According to the US Census, 13 percent of Colorado's voting age citizens are Hispanic. And those Latinos overwhelmingly support the Democratic Party. Two years ago, 81 percent of Colorado Latinos favored the Democrat, Michael Bennet for US Senate.
It's clear to University of Denver political scientist Seth Masket that Latinos are pivotal to the presidential election in his state.
"If they turn out in high numbers that probably means that the Democrats will win. If they don't turn out in high numbers the Republicans could win it."
But will Latinos vote?
Tangia Estrada with the non-partisan group Voto Latino says yes. Estrada has been registering young Latinos in Colorado for the past month. We met at a barbeque on the University of Northern Colorado campus in Greeley.
"We're really seeing a lot of excitement. When people do come up to the table to register, they're pretty insistent that they are going to turn out to vote on election day."
Her goal is to register just more than 5,000 people by the state's deadline in early October. There were about 100 prospects at the barbeque in Greeley.
"At an event like this, I would want a minimum of 25 voter registrations," said Estrada.
I spent about two hours at the barbeque. It was slow going. Every few minutes one of the event organizers would implore people to register, even resorting to a little legal bribery.
"You could get an iTunes gift card," said Brittany Harrington, speaking on a microphone. "So if you haven't visited the Voto Latino table, then you should go visit so you can get an iTunes gift card!"
A lot of the people at the barbeque were already registered. In the end, Estrada signed up 14 more. Still, she remained upbeat.
"I think any opportunity we have a chance to interact with this many students, it's a good night."
And while Estrada professes optimism, others aren't so cheery.
"It doesn't look that great. I have the numbers over here," said Maria Young, an immigrant from Mexico who now helps other immigrants find professional work here through her organization CPLAN Denver.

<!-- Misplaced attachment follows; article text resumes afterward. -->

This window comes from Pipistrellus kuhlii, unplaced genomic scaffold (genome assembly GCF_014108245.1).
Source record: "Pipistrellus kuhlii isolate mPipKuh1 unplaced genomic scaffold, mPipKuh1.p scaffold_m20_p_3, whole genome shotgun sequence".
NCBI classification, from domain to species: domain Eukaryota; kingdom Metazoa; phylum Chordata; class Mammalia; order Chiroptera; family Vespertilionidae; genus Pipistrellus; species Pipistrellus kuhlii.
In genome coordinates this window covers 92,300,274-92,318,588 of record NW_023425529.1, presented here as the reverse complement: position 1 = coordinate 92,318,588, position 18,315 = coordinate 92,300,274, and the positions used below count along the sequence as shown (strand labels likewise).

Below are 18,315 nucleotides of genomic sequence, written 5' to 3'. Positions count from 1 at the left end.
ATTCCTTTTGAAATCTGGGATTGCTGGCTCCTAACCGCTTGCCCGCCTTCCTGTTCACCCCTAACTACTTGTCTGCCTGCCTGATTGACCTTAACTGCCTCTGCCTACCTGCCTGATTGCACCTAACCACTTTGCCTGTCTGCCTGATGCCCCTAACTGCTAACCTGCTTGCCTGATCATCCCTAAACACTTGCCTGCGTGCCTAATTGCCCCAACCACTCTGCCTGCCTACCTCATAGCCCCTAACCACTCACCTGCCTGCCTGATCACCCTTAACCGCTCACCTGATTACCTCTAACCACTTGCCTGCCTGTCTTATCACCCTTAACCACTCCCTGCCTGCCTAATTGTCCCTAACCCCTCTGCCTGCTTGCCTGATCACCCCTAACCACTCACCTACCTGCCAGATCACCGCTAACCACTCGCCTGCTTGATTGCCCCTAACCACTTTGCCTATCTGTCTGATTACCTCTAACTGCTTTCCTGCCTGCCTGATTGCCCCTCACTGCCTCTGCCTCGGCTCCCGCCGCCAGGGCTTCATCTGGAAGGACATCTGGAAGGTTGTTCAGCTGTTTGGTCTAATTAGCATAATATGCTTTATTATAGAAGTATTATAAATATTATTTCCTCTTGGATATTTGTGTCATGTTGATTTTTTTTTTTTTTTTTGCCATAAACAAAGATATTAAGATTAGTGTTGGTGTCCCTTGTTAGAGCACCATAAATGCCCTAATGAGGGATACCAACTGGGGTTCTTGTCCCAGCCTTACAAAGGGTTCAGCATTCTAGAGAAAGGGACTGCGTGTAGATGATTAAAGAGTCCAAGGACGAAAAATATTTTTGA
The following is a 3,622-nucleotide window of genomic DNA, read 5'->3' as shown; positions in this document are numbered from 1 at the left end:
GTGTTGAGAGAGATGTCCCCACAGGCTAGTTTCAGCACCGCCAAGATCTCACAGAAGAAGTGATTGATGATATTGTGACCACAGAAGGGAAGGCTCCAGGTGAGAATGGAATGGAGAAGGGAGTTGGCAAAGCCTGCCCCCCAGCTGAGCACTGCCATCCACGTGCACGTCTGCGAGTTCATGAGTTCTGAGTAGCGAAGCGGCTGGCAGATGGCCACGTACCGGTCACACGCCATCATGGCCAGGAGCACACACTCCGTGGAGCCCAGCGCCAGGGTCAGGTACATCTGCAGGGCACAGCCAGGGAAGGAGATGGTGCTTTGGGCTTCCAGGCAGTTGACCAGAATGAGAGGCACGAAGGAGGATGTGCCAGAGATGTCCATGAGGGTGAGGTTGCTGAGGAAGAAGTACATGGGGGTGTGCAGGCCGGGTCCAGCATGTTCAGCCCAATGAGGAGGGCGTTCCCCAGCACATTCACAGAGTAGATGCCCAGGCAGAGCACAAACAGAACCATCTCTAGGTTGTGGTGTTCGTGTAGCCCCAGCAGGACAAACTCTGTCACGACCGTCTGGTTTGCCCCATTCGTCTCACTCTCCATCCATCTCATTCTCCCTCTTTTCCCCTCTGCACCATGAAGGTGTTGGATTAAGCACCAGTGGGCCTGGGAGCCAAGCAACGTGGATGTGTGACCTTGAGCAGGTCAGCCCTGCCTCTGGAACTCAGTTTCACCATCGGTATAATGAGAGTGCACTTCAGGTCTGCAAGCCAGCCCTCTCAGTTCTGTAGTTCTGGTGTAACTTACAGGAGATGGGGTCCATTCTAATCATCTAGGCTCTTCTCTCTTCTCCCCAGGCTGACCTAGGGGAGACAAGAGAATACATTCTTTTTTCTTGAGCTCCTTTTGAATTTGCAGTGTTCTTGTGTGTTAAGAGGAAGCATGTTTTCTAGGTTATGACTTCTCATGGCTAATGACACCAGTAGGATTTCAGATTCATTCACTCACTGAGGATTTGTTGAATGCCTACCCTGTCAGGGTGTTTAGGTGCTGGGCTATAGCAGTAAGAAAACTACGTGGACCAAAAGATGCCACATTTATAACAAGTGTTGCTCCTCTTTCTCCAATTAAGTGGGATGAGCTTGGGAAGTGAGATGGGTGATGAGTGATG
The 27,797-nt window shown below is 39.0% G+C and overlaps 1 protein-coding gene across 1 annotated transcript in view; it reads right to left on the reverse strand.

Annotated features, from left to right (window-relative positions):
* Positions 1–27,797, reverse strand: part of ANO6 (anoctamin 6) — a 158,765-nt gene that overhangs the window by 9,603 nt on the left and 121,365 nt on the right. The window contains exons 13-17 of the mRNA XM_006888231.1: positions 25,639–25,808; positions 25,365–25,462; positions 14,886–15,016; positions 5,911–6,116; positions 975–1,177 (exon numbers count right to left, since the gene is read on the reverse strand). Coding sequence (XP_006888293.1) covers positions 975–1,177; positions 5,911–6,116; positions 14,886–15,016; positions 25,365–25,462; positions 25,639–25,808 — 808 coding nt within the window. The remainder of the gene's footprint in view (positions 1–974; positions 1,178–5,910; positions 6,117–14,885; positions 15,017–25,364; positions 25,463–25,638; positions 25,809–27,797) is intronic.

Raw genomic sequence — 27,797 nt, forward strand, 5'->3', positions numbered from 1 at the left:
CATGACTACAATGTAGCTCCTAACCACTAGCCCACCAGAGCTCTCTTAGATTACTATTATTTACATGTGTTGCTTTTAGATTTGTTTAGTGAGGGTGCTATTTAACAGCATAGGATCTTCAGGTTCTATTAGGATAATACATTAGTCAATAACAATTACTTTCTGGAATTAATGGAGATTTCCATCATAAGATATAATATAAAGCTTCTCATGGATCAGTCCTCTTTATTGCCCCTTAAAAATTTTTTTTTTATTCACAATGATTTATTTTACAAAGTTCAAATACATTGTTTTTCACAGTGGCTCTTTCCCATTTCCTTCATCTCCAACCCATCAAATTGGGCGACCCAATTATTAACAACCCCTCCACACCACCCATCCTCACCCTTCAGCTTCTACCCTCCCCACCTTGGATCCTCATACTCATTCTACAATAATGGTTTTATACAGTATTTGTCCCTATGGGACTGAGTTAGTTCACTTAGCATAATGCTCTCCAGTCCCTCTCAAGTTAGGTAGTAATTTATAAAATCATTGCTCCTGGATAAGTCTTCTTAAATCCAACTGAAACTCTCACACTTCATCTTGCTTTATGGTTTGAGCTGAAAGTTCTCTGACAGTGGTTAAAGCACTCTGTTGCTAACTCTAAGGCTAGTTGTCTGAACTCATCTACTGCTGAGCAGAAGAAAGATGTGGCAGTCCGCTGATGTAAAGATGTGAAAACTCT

Young showed me voting statistics from two years ago: less than a third of Colorado's Hispanic citizens voted. Their participation was 25 percent below non-Hispanic whites.
"What can we do? What can we do to motivate the other, gosh, two-thirds, or whatever it is to join us in voting?" said Young.
It's a struggle. Young said many Latino immigrants come from places where they don't trust elections or politicians. And they don't see politicians helping them here either.
"Indeed, if you are working in construction or as a janitor, you don't see any difference. The minimum wage has not changed for how long? $7.25 an hour for God sakes. So what difference does it make whether you vote one way or the other?"
This said, Young supports President Obama. According to polls, so do most Latino voters in Colorado. The Obama campaign has a strong presence in Latino neighborhoods in greater Denver. I saw lots of signs that read "Latinos for Obama." I didn't see any for Mitt Romney.
Mary Ferraro, who was born and raised in Mexico, says she likes the president's support of the DREAM act and his executive order that gives some young undocumented immigrants a chance to stay here.
"A lot of these people went to university, and then, no jobs because they did not have a work permit. So now they're able to work legally in the country and it's going to benefit the economy."
Marjorie Silva, originally from Peru, says the economy is already benefitting from the president's initiatives. She runs the Azucar Bakery in Denver. She became a citizen a month ago.
"I'm voting for Obama, I love him. I think he's good, he's great," said Silva.
I asked her why she loved the president.
"Well, I think he's done some really good changes. The economy is getting better, at least for me. I can see that people are spending more money on wedding cakes. Two years ago, weddings were for 20 people, 50 people. This year, we're back to at least 100, 200, so that's good for everybody."
Everybody except maybe Mitt Romney. The Romney campaign in Colorado did not return my phone calls. But the campaign web site has a short message for Latinos in Colorado and elsewhere. It says your community is still struggling because the Obama economy isn't working.
Mural at a Denver campaign office for President Obama. (Photo: Jason Margolis)
Peruvian immigrant Marjorie Silva owns the Azucar Bakery in Denver. (Photo: Jason Margolis)
Tangia Estrada, with the non-partisan group Voto Latino, signs up new voters in Greeley, Colo. (Photo: Jason Margolis)